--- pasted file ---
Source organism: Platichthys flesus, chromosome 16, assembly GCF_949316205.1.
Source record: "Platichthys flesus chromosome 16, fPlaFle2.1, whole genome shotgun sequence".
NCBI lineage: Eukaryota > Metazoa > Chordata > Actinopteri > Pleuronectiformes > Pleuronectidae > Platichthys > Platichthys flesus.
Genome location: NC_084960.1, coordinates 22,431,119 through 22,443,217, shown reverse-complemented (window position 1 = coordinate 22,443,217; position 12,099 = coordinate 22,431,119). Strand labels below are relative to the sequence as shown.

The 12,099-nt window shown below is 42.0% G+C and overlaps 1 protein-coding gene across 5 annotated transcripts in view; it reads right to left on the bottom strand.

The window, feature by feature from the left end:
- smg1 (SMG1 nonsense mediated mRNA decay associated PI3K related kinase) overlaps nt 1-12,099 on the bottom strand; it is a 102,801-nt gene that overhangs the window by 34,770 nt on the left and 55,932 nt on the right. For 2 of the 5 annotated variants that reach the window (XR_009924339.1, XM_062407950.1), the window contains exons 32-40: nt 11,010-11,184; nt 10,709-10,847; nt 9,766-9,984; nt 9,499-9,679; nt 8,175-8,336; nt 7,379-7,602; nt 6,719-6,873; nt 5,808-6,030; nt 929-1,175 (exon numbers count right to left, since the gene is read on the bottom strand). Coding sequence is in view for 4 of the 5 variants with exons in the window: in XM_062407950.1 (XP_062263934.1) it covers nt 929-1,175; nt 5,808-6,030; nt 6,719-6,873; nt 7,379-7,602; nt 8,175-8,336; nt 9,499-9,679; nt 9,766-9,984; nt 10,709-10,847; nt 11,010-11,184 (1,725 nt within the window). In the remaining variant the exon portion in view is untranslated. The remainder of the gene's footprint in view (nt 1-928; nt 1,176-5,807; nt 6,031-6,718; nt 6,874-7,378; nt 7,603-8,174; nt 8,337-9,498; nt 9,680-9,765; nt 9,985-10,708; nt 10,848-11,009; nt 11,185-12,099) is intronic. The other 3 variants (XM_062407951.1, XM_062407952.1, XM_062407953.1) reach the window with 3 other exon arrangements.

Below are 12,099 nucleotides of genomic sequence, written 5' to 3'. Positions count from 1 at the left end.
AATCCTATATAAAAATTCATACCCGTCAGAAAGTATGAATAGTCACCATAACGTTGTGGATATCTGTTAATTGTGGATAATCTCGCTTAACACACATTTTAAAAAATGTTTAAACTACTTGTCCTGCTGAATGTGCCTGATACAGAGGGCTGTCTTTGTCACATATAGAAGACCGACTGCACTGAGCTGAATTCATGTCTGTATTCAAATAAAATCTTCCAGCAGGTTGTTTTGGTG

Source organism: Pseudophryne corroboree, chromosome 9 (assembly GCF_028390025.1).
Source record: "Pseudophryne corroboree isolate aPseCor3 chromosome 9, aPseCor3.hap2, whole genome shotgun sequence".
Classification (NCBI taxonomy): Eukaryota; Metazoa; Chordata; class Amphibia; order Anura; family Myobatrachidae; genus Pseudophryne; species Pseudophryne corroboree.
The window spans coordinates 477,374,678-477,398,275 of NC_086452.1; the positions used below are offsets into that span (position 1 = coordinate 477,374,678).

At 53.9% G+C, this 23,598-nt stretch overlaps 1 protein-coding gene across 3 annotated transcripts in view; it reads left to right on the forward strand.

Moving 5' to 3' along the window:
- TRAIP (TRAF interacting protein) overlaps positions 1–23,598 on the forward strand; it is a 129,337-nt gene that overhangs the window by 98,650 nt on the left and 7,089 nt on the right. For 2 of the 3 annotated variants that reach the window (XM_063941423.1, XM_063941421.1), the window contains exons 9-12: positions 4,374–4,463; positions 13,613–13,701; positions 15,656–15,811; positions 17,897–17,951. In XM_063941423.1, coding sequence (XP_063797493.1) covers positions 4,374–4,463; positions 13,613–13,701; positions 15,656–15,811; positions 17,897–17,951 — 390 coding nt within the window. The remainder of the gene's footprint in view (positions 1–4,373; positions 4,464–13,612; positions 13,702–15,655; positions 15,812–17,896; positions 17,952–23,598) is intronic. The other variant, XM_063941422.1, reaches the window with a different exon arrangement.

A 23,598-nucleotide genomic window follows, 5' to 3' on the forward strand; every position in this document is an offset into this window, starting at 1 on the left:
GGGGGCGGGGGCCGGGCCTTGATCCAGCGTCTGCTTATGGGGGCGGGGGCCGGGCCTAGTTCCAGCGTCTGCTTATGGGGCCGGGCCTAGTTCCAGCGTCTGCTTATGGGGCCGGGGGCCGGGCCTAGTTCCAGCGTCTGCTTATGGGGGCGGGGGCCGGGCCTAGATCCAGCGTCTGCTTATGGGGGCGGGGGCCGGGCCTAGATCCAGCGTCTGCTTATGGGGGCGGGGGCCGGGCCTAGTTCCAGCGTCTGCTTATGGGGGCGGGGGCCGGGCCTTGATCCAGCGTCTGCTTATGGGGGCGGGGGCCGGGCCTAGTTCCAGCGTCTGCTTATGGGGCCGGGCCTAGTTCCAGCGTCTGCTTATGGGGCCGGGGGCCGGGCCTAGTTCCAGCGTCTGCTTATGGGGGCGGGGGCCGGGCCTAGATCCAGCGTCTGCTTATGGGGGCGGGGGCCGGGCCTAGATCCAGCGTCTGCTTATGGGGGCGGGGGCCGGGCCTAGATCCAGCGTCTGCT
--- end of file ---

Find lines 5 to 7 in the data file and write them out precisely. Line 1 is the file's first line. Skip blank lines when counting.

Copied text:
The 12,099-nt window shown below is 42.0% G+C and overlaps 1 protein-coding gene across 5 annotated transcripts in view; it reads right to left on the bottom strand.

The window, feature by feature from the left end:
- smg1 (SMG1 nonsense mediated mRNA decay associated PI3K related kinase) overlaps nt 1-12,099 on the bottom strand; it is a 102,801-nt gene that overhangs the window by 34,770 nt on the left and 55,932 nt on the right. For 2 of the 5 annotated variants that reach the window (XR_009924339.1, XM_062407950.1), the window contains exons 32-40: nt 11,010-11,184; nt 10,709-10,847; nt 9,766-9,984; nt 9,499-9,679; nt 8,175-8,336; nt 7,379-7,602; nt 6,719-6,873; nt 5,808-6,030; nt 929-1,175 (exon numbers count right to left, since the gene is read on the bottom strand). Coding sequence is in view for 4 of the 5 variants with exons in the window: in XM_062407950.1 (XP_062263934.1) it covers nt 929-1,175; nt 5,808-6,030; nt 6,719-6,873; nt 7,379-7,602; nt 8,175-8,336; nt 9,499-9,679; nt 9,766-9,984; nt 10,709-10,847; nt 11,010-11,184 (1,725 nt within the window). In the remaining variant the exon portion in view is untranslated. The remainder of the gene's footprint in view (nt 1-928; nt 1,176-5,807; nt 6,031-6,718; nt 6,874-7,378; nt 7,603-8,174; nt 8,337-9,498; nt 9,680-9,765; nt 9,985-10,708; nt 10,848-11,009; nt 11,185-12,099) is intronic. The other 3 variants (XM_062407951.1, XM_062407952.1, XM_062407953.1) reach the window with 3 other exon arrangements.